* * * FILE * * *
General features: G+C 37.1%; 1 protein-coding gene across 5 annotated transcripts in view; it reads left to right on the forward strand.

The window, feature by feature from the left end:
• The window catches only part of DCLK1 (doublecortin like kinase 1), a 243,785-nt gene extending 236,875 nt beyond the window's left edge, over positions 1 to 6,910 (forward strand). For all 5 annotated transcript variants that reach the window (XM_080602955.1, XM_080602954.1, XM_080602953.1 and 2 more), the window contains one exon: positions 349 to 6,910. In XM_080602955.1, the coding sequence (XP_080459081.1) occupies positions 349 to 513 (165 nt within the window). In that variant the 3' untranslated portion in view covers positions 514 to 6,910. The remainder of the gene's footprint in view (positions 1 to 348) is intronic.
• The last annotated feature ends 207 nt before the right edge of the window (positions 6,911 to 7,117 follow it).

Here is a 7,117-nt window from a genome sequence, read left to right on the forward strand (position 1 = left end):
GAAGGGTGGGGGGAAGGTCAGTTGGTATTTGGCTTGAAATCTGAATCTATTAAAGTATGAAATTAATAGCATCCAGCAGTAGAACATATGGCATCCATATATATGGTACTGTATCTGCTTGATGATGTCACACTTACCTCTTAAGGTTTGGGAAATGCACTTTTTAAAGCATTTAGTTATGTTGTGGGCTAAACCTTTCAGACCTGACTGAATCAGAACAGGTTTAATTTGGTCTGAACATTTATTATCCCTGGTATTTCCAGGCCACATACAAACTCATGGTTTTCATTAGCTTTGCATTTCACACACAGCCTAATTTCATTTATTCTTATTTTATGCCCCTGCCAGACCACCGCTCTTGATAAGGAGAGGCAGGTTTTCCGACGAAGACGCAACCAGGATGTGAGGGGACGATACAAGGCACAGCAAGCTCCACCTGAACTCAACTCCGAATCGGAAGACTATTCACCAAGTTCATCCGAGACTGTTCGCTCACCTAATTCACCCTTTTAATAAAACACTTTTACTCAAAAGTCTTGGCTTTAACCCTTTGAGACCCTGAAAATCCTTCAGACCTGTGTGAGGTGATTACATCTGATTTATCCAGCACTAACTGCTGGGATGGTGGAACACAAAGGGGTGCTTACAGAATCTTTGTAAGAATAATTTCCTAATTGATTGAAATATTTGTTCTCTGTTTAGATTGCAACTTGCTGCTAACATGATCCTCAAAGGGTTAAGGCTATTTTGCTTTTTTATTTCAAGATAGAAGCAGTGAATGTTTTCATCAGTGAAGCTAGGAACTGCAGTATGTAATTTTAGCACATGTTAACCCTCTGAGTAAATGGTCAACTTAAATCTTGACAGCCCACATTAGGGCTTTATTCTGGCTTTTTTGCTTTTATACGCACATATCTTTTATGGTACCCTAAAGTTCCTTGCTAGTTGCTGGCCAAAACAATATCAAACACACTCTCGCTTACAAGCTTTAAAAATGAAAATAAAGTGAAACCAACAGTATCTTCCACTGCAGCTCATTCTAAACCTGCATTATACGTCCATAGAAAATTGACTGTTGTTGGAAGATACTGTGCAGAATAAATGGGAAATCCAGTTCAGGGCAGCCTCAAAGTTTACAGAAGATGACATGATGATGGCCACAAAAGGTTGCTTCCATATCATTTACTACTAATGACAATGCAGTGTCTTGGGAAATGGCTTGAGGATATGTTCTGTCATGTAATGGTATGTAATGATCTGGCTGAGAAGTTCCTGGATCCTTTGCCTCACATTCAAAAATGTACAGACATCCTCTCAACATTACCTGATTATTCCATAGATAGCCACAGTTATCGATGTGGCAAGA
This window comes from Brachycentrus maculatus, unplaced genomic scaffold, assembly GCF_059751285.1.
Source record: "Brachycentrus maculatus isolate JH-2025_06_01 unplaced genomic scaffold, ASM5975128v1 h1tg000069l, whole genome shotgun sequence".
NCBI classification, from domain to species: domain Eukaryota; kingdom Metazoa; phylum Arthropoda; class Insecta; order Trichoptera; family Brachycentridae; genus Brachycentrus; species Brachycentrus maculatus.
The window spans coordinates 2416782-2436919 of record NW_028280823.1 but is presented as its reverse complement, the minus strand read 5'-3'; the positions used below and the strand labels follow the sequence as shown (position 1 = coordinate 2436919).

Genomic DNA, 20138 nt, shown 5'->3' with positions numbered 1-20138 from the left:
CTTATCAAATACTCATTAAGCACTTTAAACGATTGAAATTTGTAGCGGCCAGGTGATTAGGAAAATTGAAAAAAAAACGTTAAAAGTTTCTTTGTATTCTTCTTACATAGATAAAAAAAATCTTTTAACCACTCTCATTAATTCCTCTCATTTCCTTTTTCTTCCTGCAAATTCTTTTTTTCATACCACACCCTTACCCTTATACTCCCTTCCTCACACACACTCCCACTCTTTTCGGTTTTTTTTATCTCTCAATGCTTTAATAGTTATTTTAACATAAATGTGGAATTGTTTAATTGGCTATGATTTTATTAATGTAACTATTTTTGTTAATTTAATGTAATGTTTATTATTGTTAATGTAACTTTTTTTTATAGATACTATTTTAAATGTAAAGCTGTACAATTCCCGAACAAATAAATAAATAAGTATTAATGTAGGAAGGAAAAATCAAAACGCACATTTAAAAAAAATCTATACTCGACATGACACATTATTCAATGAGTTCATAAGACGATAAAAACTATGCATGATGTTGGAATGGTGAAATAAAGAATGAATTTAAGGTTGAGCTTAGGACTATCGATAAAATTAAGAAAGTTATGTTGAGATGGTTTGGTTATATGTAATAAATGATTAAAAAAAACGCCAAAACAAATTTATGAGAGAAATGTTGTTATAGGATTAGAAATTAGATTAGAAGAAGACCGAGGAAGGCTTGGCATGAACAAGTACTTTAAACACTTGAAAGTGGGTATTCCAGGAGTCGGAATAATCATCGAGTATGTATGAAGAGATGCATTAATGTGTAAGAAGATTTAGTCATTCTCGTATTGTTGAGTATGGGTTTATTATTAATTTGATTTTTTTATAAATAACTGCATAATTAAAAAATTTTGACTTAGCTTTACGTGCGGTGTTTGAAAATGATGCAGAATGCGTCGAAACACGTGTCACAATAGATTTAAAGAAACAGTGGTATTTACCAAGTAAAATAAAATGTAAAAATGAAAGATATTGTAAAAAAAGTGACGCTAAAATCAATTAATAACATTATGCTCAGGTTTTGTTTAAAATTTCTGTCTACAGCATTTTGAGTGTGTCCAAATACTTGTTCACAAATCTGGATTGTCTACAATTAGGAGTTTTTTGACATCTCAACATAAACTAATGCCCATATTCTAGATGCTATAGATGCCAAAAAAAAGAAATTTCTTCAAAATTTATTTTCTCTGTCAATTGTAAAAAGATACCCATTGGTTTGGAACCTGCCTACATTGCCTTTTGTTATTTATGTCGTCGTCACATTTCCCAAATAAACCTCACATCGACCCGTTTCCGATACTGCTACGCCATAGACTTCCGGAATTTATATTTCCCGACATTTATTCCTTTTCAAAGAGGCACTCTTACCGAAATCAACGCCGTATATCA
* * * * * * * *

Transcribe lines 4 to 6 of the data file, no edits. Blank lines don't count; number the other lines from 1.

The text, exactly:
• The last annotated feature ends 207 nt before the right edge of the window (positions 6,911 to 7,117 follow it).

Here is a 7,117-nt window from a genome sequence, read left to right on the forward strand (position 1 = left end):
GAAGGGTGGGGGGAAGGTCAGTTGGTATTTGGCTTGAAATCTGAATCTATTAAAGTATGAAATTAATAGCATCCAGCAGTAGAACATATGGCATCCATATATATGGTACTGTATCTGCTTGATGATGTCACACTTACCTCTTAAGGTTTGGGAAATGCACTTTTTAAAGCATTTAGTTATGTTGTGGGCTAAACCTTTCAGACCTGACTGAATCAGAACAGGTTTAATTTGGTCTGAACATTTATTATCCCTGGTATTTCCAGGCCACATACAAACTCATGGTTTTCATTAGCTTTGCATTTCACACACAGCCTAATTTCATTTATTCTTATTTTATGCCCCTGCCAGACCACCGCTCTTGATAAGGAGAGGCAGGTTTTCCGACGAAGACGCAACCAGGATGTGAGGGGACGATACAAGGCACAGCAAGCTCCACCTGAACTCAACTCCGAATCGGAAGACTATTCACCAAGTTCATCCGAGACTGTTCGCTCACCTAATTCACCCTTTTAATAAAACACTTTTACTCAAAAGTCTTGGCTTTAACCCTTTGAGACCCTGAAAATCCTTCAGACCTGTGTGAGGTGATTACATCTGATTTATCCAGCACTAACTGCTGGGATGGTGGAACACAAAGGGGTGCTTACAGAATCTTTGTAAGAATAATTTCCTAATTGATTGAAATATTTGTTCTCTGTTTAGATTGCAACTTGCTGCTAACATGATCCTCAAAGGGTTAAGGCTATTTTGCTTTTTTATTTCAAGATAGAAGCAGTGAATGTTTTCATCAGTGAAGCTAGGAACTGCAGTATGTAATTTTAGCACATGTTAACCCTCTGAGTAAATGGTCAACTTAAATCTTGACAGCCCACATTAGGGCTTTATTCTGGCTTTTTTGCTTTTATACGCACATATCTTTTATGGTACCCTAAAGTTCCTTGCTAGTTGCTGGCCAAAACAATATCAAACACACTCTCGCTTACAAGCTTTAAAAATGAAAATAAAGTGAAACCAACAGTATCTTCCACTGCAGCTCATTCTAAACCTGCATTATACGTCCATAGAAAATTGACTGTTGTTGGAAGATACTGTGCAGAATAAATGGGAAATCCAGTTCAGGGCAGCCTCAAAGTTTACAGAAGATGACATGATGATGGCCACAAAAGGTTGCTTCCATATCATTTACTACTAATGACAATGCAGTGTCTTGGGAAATGGCTTGAGGATATGTTCTGTCATGTAATGGTATGTAATGATCTGGCTGAGAAGTTCCTGGATCCTTTGCCTCACATTCAAAAATGTACAGACATCCTCTCAACATTACCTGATTATTCCATAGATAGCCACAGTTATCGATGTGGCAAGA